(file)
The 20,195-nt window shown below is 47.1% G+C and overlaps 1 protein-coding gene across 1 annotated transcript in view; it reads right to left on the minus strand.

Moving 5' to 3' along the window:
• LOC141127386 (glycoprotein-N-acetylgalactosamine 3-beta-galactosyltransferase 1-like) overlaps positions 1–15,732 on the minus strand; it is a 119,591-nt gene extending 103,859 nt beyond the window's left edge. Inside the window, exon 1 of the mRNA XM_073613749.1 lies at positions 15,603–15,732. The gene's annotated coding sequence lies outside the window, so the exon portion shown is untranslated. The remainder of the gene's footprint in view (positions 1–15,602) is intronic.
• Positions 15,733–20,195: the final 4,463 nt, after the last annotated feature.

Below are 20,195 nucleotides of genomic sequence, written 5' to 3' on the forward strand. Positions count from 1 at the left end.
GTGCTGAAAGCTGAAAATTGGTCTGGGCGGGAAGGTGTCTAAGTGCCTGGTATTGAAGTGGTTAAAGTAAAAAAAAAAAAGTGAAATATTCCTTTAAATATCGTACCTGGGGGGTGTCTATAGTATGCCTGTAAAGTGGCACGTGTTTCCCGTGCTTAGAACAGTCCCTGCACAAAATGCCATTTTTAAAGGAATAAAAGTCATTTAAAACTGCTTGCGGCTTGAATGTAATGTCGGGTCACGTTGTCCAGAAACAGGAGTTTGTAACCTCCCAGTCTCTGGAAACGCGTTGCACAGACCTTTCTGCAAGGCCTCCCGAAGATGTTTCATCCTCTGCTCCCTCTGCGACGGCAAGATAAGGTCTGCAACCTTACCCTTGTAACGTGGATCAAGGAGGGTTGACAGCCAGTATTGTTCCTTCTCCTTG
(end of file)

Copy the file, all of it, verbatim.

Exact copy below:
The 20,195-nt window shown below is 47.1% G+C and overlaps 1 protein-coding gene across 1 annotated transcript in view; it reads right to left on the minus strand.

Moving 5' to 3' along the window:
• LOC141127386 (glycoprotein-N-acetylgalactosamine 3-beta-galactosyltransferase 1-like) overlaps positions 1–15,732 on the minus strand; it is a 119,591-nt gene extending 103,859 nt beyond the window's left edge. Inside the window, exon 1 of the mRNA XM_073613749.1 lies at positions 15,603–15,732. The gene's annotated coding sequence lies outside the window, so the exon portion shown is untranslated. The remainder of the gene's footprint in view (positions 1–15,602) is intronic.
• Positions 15,733–20,195: the final 4,463 nt, after the last annotated feature.

Below are 20,195 nucleotides of genomic sequence, written 5' to 3' on the forward strand. Positions count from 1 at the left end.
GTGCTGAAAGCTGAAAATTGGTCTGGGCGGGAAGGTGTCTAAGTGCCTGGTATTGAAGTGGTTAAAGTAAAAAAAAAAAAGTGAAATATTCCTTTAAATATCGTACCTGGGGGGTGTCTATAGTATGCCTGTAAAGTGGCACGTGTTTCCCGTGCTTAGAACAGTCCCTGCACAAAATGCCATTTTTAAAGGAATAAAAGTCATTTAAAACTGCTTGCGGCTTGAATGTAATGTCGGGTCACGTTGTCCAGAAACAGGAGTTTGTAACCTCCCAGTCTCTGGAAACGCGTTGCACAGACCTTTCTGCAAGGCCTCCCGAAGATGTTTCATCCTCTGCTCCCTCTGCGACGGCAAGATAAGGTCTGCAACCTTACCCTTGTAACGTGGATCAAGGAGGGTTGACAGCCAGTATTGTTCCTTCTCCTTG